Seven beautiful ways humans defied Trump's 'inhuman' #MuslimBan

Seven beautiful ways humans defied Trump's 'inhuman' #MuslimBan
As distress and hopelessness continues to seep throughout much of the world following a controversial travel #MuslimBan, The New Arab takes a look at those restoring faith in humanity.
2 min read
29 January, 2017
The controversial ban sparked protests across the United States [Getty]

Millions of people around the globe were left distraught this week, after new US President Donald Trump ordered a travel ban on citizens from seven Muslim-majority nations suffering political instability, humanitarian crises and military conflict, citing alleged terror concerns.

The controversial move, described as illegitimate, immoral and unjustified by millions - including world leaders and influential figures - troubled citizens from Syria, Yemen, Iraq, Iran, Libya, Sudan and Somalia.

But although the ban seemingly affects citizens of the mentioned nations, millions mobilised to denounce it. They extended hands, services, and solidarity with members of the world's Muslim community, and in turn, helped restore faith in humanity.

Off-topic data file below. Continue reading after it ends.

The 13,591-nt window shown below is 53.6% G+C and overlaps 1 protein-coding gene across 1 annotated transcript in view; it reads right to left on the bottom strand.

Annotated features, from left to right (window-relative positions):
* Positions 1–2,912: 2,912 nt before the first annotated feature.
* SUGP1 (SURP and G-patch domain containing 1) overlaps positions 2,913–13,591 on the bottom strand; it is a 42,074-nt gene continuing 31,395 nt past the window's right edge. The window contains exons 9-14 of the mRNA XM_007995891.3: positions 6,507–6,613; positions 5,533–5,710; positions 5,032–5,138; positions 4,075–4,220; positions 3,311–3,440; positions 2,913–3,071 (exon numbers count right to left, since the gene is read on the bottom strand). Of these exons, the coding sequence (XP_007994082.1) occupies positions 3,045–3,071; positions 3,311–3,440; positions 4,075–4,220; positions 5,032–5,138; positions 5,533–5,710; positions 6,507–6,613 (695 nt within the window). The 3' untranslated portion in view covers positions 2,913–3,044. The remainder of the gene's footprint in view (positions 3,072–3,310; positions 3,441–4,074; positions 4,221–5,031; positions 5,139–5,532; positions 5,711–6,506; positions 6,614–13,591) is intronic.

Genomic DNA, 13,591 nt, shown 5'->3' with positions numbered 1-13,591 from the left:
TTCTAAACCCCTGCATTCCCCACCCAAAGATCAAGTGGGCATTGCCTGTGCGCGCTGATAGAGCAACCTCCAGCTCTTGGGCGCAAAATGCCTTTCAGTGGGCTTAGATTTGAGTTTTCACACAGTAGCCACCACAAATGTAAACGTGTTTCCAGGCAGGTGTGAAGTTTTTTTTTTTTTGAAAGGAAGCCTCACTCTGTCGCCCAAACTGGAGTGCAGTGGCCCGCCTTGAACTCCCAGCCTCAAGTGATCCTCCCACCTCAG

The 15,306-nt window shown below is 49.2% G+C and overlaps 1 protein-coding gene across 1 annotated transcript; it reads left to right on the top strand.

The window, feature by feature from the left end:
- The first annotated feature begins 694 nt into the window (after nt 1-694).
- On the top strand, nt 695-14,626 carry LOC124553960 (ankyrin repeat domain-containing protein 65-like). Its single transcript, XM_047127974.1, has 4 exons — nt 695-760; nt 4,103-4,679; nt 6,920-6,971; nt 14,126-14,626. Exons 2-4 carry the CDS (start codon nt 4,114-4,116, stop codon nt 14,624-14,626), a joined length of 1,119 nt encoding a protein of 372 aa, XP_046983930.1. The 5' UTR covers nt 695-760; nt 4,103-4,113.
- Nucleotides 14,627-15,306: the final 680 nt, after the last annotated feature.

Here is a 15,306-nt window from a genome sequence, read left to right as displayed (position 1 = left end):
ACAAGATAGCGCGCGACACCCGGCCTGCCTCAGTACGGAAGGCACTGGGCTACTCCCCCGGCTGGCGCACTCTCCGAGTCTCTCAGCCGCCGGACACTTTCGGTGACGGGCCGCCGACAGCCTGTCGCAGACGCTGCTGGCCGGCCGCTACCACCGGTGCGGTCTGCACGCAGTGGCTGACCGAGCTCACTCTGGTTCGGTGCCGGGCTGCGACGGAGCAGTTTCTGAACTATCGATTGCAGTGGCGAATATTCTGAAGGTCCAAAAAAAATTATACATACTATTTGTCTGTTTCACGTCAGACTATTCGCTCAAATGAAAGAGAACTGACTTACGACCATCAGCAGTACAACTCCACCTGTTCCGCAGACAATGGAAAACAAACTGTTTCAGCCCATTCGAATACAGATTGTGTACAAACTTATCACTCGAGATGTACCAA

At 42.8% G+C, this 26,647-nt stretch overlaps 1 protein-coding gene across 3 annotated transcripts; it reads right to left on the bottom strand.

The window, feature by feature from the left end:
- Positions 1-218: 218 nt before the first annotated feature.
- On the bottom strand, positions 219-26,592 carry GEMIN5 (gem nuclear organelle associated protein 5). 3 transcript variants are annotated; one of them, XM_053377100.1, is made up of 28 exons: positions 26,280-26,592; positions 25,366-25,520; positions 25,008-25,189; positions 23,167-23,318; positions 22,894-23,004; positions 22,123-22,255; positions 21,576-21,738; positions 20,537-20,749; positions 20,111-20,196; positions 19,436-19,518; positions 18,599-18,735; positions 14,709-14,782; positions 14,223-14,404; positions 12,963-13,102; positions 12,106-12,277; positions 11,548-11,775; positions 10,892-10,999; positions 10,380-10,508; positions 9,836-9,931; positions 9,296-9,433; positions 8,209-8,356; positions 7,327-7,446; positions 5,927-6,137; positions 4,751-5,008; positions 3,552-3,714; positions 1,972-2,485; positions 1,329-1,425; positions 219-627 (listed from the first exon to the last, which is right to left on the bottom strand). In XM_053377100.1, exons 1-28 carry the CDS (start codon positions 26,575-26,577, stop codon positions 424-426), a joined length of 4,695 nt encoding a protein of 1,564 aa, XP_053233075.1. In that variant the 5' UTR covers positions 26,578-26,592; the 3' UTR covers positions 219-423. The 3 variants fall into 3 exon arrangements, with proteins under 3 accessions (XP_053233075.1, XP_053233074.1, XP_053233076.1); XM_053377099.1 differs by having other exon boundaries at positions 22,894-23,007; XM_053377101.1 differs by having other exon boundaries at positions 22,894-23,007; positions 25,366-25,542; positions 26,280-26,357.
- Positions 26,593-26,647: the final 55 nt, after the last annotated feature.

Here is how:

1. Protests sparked across major airports in the United States where those held at the border were welcomed with cheers, hugs and smiles by Americans who stood against Trump's ban.

2. Global accommodation giant, AirBnb offered free housing to refugees and anyone not allowed into the US, as announced by co-founder and CEO Brian Chesky on Twitter.

3. Immigration lawyers flocked to US airports to offer free services to those being held under the new ban. Figures suggest hundreds have been detained by security since Trump implemented the decision.

4. Canada, which already opened doors to refugees since Prime Minister Trudeau was sworn in, vowed to welcome those rejected by Donald Trump's administration - regardless of faith - according to a statement published by the PM on social media.

5. More than 400,000 people in the UK - with the number still rising - signed a petition calling for British leader, Theresa May, to cancel Donald Trump's upcoming state visit to the UK. Petitions which surpass 100,000 signatures must be debated in parliament, as per British law.

6. New York City's Taxi Workers Alliance, a union of some 19,000 workers, condemned the "inhuman" ban and announced a strike in solidarity with those affected.

7. Major technology corporations, including Facebook, Twitter and Google publicly condemned the move, which they say prohibits US companies from working with unmatched talent from around the globe. Google co-founder Sergey Brin attended a protest at San Francisco airport.